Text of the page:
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Nadya Okamoto        

Social Entrepreneur, Branding Expert & Founder of PERIOD

Nadya Okamoto founded PERIOD when she was 16-years-old, inspired by her family’s own experience with housing instability. Under her leadership as Executive Director for five years, PERIOD addressed over 1.5 million periods and registered over 800 campus chapters in all 50 states and 50 other countries. In early 2020, Okamoto co-founded August, a lifestyle brand working to reimagine periods.

She is now a Harvard College graduate. Okamoto recently published her debut book, "Period Power: A Manifesto for the Menstrual Movement" with publisher Simon & Schuster, which made the Kirkus Reviews list for Best Young Adult Nonfiction of 2018. For her leadership of PERIOD, she is included in the latest cohorts of Forbes 30 under 30, Bloomberg 50 “Ones to Watch” and People Magazine's Women Changing the World.

In 2017, Okamoto ran for public office in Cambridge, MA at age 19 — becoming the youngest Asian American to run in US history. In 2018, Nadya published her debut book, "Period Power: A Manifesto for the Menstrual Movement," which made the Kirkus Reviews list for Best Young Adult Nonfiction of 2018. Nadya is also the former Chief Brand Officer and current Board Member of JUV Consulting, a Generation Z marketing agency based in NYC. She has been recognized on the lists of Forbes 30 under 30, Bloomberg 50 “Ones to Watch” and People Magazine's Women Changing the World.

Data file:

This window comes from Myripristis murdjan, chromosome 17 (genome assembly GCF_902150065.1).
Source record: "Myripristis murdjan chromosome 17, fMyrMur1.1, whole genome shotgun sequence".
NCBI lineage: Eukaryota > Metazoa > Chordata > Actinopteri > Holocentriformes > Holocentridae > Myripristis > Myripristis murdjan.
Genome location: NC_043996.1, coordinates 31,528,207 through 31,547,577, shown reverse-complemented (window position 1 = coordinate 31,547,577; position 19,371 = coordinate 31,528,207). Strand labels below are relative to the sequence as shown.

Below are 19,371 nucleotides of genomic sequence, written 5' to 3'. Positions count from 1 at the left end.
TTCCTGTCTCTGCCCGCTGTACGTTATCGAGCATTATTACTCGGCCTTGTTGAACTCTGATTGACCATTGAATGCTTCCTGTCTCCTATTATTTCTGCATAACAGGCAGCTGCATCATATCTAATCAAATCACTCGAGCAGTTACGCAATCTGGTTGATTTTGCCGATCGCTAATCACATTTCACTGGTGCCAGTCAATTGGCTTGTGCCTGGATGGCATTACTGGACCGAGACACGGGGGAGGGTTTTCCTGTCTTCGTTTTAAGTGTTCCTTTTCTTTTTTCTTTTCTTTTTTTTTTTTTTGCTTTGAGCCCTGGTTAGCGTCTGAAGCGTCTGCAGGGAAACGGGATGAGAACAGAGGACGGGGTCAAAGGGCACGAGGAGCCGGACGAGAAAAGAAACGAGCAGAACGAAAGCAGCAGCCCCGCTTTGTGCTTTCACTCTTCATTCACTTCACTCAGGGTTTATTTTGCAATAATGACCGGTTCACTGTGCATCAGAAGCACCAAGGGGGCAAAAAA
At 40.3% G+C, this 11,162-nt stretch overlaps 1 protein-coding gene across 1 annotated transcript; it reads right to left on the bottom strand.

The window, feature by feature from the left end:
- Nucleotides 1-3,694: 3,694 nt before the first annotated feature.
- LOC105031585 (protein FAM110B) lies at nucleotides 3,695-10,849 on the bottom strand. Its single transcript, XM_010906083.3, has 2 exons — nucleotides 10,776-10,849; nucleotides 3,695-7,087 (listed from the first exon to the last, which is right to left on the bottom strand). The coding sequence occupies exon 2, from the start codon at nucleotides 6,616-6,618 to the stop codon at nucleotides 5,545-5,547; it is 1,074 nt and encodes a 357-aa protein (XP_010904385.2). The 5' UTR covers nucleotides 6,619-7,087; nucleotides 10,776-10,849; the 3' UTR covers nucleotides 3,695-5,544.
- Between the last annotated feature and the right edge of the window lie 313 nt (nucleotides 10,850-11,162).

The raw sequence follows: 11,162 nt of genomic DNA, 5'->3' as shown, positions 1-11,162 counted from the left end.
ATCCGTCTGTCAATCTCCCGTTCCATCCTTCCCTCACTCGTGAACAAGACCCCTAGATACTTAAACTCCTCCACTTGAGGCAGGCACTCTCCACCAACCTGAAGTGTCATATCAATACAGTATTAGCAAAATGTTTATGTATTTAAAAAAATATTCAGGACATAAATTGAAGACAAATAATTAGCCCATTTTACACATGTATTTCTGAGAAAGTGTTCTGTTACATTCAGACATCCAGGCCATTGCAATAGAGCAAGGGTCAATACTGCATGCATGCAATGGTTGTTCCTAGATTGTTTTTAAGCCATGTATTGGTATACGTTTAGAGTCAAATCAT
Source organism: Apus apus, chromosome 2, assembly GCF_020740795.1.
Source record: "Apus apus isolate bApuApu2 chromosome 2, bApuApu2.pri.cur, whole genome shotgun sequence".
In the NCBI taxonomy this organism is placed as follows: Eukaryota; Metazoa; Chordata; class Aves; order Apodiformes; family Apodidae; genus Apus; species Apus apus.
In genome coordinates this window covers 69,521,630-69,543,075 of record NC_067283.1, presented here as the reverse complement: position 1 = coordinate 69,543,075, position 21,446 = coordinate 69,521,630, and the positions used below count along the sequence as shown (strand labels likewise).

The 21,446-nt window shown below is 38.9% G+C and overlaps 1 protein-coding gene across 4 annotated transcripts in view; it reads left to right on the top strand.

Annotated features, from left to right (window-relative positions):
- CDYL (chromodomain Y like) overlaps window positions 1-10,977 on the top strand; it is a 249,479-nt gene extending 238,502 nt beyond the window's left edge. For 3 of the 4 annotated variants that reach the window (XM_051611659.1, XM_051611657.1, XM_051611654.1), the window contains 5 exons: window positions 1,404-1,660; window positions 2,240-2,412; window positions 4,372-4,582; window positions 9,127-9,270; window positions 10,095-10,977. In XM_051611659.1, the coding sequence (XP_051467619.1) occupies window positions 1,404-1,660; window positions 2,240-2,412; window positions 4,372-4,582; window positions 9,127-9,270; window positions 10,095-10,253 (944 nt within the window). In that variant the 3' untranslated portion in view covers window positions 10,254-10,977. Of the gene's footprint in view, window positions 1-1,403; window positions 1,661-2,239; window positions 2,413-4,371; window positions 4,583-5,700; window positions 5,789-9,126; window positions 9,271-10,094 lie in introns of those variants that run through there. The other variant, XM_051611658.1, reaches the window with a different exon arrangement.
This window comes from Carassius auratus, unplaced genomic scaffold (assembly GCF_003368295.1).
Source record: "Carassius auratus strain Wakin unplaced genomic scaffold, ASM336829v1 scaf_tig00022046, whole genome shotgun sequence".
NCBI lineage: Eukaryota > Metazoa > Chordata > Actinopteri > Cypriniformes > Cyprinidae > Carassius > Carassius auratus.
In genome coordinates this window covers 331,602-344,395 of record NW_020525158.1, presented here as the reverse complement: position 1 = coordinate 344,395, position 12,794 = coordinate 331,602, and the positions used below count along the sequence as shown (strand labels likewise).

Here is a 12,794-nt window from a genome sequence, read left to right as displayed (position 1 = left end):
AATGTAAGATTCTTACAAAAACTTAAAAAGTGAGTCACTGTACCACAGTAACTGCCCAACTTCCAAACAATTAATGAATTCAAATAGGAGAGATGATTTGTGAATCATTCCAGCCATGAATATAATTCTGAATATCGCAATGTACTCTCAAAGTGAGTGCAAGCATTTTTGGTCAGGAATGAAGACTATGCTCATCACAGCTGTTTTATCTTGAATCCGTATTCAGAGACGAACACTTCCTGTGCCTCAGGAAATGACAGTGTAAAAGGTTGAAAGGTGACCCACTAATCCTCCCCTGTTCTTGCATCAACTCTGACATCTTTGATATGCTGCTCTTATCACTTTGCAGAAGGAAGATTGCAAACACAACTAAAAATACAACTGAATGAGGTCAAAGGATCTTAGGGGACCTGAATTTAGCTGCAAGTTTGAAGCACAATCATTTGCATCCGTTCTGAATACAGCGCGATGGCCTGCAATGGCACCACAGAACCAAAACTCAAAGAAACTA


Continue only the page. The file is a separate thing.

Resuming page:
News


Nadya Okamoto on Erasing Stigma and Finding Balance

The full-time Harvard student, founder, and published author had to learn things the hard way while working to uproot the taboos around women discussing their periods

Interview With Nadya Okamoto, Founder and Executive Director of PERIOD

The Menstrual Movement – or the movement to end period poverty stigma – is alive and well in 2020. And 21-year-old Nadya Okamoto is a big part of that. Okamoto is the Founder and Executive Director of PERIOD, an organization that employs service, education, and advocacy to spread the message that menstrual hygiene is a right, not a privilege and to call for global accessibility of menstrual products.

How one woman is trying to end period stigma and the “tampon tax”

Nadya Okamoto is not afraid to talk about periods. In fact, she is so adamant that other people not be afraid to talk about them that she named her not-for-profit organization PERIOD, in all capital letters. She launched it in 2014 when she was 16 years old; its mission is to provide period products for those in need, advocate for the repeal of sales tax on tampons and pads (the so-called “tampon tax”), and educate people about menstruation.

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